Healthy Smiles

National Children's Dental Health Month

/ Author:  / Reviewed by: Joseph V. Madia, MD

The McGrinn Twins are back. Flossy and Buck McGrinn, along with Den and Gen Smiley, are reminding kids "A Healthy Smile? It's Easy to Find! Remember to brush and floss every day!"

National Children's Dental Health Month is a campaign of the American Dental Association (ADA). This year the ADA is not only using the McGrinn Twins to educate young children about dental health, but reminding pre-teens and teens that "healthy smiles look good up close."

Dental health is not only about having a pretty smile. The health of one's teeth is integral to many aspects of overall health. For example, your mouth is full of bacteria. Although most of this bacteria is harmless, the bacteria that is harmful has the tendency to grow out of control, leading to oral infections such as tooth decay and gum disease.

Studies have found different relationships between oral health and serious health conditions and diseases, including cardiovascular disease, diabetes, and endocarditis. Some studies have indicated that heart disease, clogged arteries, and stroke may be associated with oral bacteria.

Other research suggests that gum disease and dental procedures that cut the gums may allow oral bacteria into the bloodstream. Consequently, those with a weak immune system or a damaged heart valve are at risk of infections such as endocarditis, an infection of the inner lining of the heart.

According to a 2000 Surgeon General's report on oral health, tooth decay is the most common chronic illness among children. The report also indicated associations between oral diseases and ear and sinus infections, weakened immune systems, diabetes, and heart and lung disease.

With so many risk factors associated with oral hygiene, experts agree that it is important for children to begin good teeth-cleaning habits early. In fact, children's dental health starts when they are still in their mother's womb. If a pregnant woman has poor nutrition, her unborn child is more likely to have tooth decay later in life.

Once a child is born, his or her diet is a key factor to oral health, even before teeth appear. According to Carole Palmer, Ed.D., R.D., professor at Tufts University School of Dental Medicine, "Between the ages of 14 weeks to four months, deficiencies in calcium, vitamin, D, vitamin A, protein and calories could result in oral defects."

When teeth finally start to emerge from your child's gums (usually around 4 to 7 months of age), it is time to start cleaning. At first, parents should clean their baby's teeth using a clean, damp cloth. As more teeth emerge, a soft toothbrush can be used. Once the child reaches 2 years of age, parents should begin using toothpaste with fluoride, unless a doctor recommends using toothpaste with fluoride earlier.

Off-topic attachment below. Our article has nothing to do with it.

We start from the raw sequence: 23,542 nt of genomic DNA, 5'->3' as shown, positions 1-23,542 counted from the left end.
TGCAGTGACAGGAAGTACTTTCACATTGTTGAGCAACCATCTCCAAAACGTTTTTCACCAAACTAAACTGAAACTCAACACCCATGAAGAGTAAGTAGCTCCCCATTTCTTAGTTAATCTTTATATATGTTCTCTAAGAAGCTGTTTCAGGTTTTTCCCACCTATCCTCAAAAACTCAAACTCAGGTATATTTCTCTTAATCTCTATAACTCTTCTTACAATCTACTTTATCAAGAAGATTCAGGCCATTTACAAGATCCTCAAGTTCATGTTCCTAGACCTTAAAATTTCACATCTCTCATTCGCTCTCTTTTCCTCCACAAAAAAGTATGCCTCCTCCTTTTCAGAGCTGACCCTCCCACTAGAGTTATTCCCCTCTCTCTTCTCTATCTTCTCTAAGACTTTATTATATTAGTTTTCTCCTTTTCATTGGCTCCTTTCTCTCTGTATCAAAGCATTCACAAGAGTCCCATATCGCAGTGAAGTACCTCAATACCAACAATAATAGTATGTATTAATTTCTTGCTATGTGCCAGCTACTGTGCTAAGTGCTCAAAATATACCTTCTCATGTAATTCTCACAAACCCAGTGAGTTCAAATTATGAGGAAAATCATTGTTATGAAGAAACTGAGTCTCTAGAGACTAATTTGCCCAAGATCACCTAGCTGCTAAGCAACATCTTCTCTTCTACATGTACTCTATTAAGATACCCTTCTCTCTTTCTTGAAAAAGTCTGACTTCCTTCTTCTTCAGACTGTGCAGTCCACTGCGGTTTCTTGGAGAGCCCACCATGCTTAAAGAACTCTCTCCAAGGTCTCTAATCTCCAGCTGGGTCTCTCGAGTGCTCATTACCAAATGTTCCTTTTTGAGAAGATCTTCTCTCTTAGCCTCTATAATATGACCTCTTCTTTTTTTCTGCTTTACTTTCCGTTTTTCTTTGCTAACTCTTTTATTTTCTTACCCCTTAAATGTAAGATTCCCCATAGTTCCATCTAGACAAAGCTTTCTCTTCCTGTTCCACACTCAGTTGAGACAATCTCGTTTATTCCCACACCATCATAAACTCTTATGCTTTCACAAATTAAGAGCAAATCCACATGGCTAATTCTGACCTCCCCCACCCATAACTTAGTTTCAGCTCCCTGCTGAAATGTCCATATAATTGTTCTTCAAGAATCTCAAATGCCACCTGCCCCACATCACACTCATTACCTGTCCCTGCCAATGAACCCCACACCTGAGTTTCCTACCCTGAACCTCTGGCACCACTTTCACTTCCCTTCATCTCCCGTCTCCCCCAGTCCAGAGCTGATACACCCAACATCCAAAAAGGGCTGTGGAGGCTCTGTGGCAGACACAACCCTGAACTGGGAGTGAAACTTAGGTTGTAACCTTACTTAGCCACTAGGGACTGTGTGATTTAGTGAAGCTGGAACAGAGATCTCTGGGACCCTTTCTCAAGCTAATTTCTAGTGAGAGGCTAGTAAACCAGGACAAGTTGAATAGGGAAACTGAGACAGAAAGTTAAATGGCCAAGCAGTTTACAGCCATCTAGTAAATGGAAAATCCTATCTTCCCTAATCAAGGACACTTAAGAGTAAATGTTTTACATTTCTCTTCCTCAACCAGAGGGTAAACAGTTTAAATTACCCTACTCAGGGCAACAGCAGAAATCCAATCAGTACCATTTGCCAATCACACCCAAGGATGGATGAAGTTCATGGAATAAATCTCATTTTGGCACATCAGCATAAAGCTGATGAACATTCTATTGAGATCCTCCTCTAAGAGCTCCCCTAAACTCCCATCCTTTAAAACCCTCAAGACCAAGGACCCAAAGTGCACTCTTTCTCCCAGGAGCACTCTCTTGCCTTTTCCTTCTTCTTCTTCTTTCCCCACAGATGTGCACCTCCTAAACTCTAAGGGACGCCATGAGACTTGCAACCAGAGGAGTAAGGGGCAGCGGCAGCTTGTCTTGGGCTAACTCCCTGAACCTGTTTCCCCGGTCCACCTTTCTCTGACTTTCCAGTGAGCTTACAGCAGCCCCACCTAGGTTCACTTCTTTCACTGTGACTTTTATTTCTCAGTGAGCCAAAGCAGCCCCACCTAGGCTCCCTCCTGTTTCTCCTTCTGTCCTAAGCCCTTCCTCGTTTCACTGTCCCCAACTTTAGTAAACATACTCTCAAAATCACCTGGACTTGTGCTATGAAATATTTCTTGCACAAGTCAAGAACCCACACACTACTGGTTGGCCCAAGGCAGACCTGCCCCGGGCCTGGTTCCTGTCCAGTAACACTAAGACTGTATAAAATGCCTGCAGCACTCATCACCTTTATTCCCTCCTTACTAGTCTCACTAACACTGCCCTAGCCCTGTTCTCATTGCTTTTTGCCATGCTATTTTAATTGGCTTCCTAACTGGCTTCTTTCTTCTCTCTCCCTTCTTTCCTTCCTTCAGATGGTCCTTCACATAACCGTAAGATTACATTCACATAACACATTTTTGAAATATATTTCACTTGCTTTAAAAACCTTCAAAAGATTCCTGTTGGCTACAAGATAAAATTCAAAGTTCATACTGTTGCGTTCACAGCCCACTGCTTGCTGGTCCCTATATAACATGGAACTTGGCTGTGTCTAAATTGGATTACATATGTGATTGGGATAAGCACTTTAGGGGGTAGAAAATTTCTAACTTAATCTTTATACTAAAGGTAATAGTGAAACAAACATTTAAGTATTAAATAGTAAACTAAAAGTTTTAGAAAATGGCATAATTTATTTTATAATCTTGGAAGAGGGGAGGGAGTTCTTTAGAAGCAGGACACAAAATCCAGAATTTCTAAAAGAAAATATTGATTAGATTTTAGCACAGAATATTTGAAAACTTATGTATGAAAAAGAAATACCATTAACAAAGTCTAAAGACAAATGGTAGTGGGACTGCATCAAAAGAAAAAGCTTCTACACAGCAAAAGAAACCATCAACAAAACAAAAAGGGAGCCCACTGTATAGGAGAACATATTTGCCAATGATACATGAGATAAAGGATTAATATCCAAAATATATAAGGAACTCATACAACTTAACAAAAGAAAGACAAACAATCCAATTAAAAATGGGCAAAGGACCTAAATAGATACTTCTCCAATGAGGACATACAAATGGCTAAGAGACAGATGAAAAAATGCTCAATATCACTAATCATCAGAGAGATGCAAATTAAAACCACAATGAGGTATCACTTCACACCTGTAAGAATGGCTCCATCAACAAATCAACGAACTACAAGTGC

The point in time when a child can start brushing his or her own teeth is a pivotal moment for that child's oral health into the future. According to the experts, good teeth cleaning habits begin early.

Children should brush twice daily, once after breakfast and once before bed. If possible, it's not a bad idea to brush after lunch. Making sure to brush properly (front, back, and side to side!) will break down plaque, a bacterial film that forms on teeth. Flossing is also critical to having clean teeth. Floss can get to the plaque in the hard-to-clean places between teeth.

If teeth are left uncleaned, plaque can harden, making it difficult to remove and causing tooth decay. It is important to spend at least 2 minutes brushing. Furthermore, children should use brushes with soft bristles.

Another crucial aspect of oral health is twice-yearly visits to the dentist. Dentists can check for signs of tooth decay and gum disease in addition to providing teeth cleanings that will make a child's smile sparkle and shine.

Not all children, however, have access to preventive and primary oral health care. Over 20 million children are not covered for dental services. Low-income and minority children are especially underserved.

In many US states, children receive preventive oral care through primary health care providers paid by Medicaid and Children's Health Insurance Programs (CHIP). However, some states - such as Arizona, Arkansas, New Jersey, and West Virginia among others - do not pay primary care professionals to provide oral health risk assessments, apply fluoride varnish, or counsel patients on good oral hygiene.

In recognition of this year's National Children's Dental Health Month, the American Academy of Pediatrics is trying change the Medicaid policies in such states. By paying medical care professionals to also provide oral health care and advice, the number of children who receive inadequate dental health care will be reduced.

As long as your children have the opportunity to attend recommended dental visits, make sure they are doing their part by brushing twice daily and flossing. The sooner they start having good oral hygiene habits, the more likely they will have healthy teeth and a healthy life.

Review Date: 
February 10, 2011